For many billions of years, the only life that existed on Earth was
microbial, that is, microscopic organisms that we generally call bacteria.
These were commonly so abundant that microbial mats basically covered
much of the Earth’s ocean seafloors.

Then during the Cambrian, a little more than a half billion years ago,
animals evolved and burrowed into the microbial mats and took advantage
of this rich food source. Of course, that means they eventually ate up
the mats.

Many Cambrian animals have a seemingly strange morphology, and have been
thought by many to represent early “evolutionary experiments.” Among
these are the helicoplacoids — the earliest known echinoderms and
ancestors of modern animals like the starfish. Shaped like a football,
a helicoplacoid had “armor” that was essentially small mineralized plates
formed into spirals. Even its food-gatherng organ was a spiral that
wound around its body.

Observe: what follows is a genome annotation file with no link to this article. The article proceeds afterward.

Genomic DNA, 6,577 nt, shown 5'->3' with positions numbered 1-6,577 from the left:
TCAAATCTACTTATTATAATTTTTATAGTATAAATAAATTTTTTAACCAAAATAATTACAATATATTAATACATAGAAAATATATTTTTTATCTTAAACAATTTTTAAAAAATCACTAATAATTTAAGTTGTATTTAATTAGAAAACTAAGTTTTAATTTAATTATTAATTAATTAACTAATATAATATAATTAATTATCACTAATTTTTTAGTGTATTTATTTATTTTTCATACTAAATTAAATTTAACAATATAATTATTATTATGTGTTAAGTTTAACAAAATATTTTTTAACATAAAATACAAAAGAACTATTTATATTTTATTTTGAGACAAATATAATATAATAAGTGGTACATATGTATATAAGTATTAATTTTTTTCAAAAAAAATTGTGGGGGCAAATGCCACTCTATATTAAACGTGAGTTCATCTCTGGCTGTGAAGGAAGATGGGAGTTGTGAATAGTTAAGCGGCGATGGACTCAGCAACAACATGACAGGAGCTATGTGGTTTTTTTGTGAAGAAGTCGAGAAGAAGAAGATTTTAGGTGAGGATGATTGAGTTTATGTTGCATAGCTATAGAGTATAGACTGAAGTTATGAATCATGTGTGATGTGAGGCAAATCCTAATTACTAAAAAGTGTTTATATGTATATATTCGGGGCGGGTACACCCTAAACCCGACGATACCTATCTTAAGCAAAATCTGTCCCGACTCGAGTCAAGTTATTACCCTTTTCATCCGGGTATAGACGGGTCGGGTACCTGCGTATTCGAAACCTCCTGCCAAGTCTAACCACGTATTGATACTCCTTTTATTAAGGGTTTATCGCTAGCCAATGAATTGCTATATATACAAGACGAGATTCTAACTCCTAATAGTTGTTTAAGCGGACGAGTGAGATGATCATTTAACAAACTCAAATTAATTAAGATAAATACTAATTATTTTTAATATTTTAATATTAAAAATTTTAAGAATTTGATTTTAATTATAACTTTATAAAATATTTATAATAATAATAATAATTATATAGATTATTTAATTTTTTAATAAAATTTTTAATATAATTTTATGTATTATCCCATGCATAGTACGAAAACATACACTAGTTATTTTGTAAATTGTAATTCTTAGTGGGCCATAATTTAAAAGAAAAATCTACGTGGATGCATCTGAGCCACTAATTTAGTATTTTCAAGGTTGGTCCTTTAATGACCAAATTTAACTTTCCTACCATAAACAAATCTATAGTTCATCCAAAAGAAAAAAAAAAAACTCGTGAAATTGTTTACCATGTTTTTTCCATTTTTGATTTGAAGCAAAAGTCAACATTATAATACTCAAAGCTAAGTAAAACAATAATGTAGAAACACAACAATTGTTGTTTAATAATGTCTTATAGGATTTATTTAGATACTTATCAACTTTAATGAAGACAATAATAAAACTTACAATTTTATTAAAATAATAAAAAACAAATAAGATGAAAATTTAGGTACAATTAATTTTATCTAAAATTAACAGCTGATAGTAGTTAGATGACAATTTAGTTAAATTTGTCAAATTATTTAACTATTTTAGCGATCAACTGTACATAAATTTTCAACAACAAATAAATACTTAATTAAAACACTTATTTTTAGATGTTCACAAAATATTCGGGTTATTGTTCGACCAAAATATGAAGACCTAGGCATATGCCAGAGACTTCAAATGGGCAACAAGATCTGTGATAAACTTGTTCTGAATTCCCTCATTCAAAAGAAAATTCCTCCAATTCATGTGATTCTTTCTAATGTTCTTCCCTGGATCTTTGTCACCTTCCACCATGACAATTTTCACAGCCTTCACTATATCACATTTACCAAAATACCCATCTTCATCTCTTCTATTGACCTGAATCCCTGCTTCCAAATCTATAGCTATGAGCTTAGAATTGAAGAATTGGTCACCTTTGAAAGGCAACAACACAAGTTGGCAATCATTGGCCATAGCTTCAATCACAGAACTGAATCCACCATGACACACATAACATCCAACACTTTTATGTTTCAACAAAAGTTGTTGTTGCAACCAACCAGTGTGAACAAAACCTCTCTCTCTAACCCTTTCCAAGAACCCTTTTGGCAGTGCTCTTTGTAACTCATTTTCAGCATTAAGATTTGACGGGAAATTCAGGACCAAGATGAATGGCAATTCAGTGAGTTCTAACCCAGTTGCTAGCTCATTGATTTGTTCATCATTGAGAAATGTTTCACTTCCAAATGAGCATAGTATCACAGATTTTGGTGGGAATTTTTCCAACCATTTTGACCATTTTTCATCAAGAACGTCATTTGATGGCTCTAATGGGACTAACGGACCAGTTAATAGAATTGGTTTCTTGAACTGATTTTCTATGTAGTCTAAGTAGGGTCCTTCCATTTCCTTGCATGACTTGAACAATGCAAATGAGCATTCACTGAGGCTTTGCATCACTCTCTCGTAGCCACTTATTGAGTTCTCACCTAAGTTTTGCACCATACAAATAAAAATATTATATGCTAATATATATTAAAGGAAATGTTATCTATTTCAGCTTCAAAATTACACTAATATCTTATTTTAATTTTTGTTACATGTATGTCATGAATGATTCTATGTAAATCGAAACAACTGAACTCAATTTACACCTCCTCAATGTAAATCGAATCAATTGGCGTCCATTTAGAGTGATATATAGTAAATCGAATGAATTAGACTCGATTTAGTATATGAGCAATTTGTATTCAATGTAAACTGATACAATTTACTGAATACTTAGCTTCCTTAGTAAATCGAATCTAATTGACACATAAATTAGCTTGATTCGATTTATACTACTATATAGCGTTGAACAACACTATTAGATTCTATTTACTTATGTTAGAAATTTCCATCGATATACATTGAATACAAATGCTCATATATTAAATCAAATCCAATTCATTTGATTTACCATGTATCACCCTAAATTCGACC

David Bottjer, of the University of Southern California, does not agree
with the “evolutionary experiment” interpretation of how these animals
came about. He will outline a different approach to understanding these
strange morphologies on Thursday, November 8, at the Geological Society
of America’s annual meeting in Boston. “Many early animals were well-
adapted, via evolutionary processes, to the unusual (and now usually
non-existent) microbial-mat-covered seafloor environments that were
typical for the Cambrian. So, rather than the animals being particularly
unusual, we are saying that the environments were!” explained Bottjer.
“And, being evolutionarily well-adapted to an unusual environment gives
an animal a strange morphology, to our modern eyes. So we are suggesting
a different evolutionary explanation than what has been offered before,
and, in that sense, are breaking from tradition.”

This discovery provides a piece for the ongoing puzzle work of
understanding how animal life first evolved on Earth.


During the GSA Annual Meeting, November 4-8, contact Ann Cairns or
Christa Stratton at the GSA Newsroom in the Hynes Convention Center,
Boston, Massachusetts, for assistance and to arrange for interviews:
(617) 954-3214.

The abstract for this presentation is available at:

Post-meeting contact information:

David Bottjer

Department of Earth Sciences

University of Southern California

Los Angeles, CA 90089-0740


Phone: 213-740-6100

Ann Cairns

Director of Communications

Geological Society of America

Phone: 303-357-1056

Fax: 303-357-1074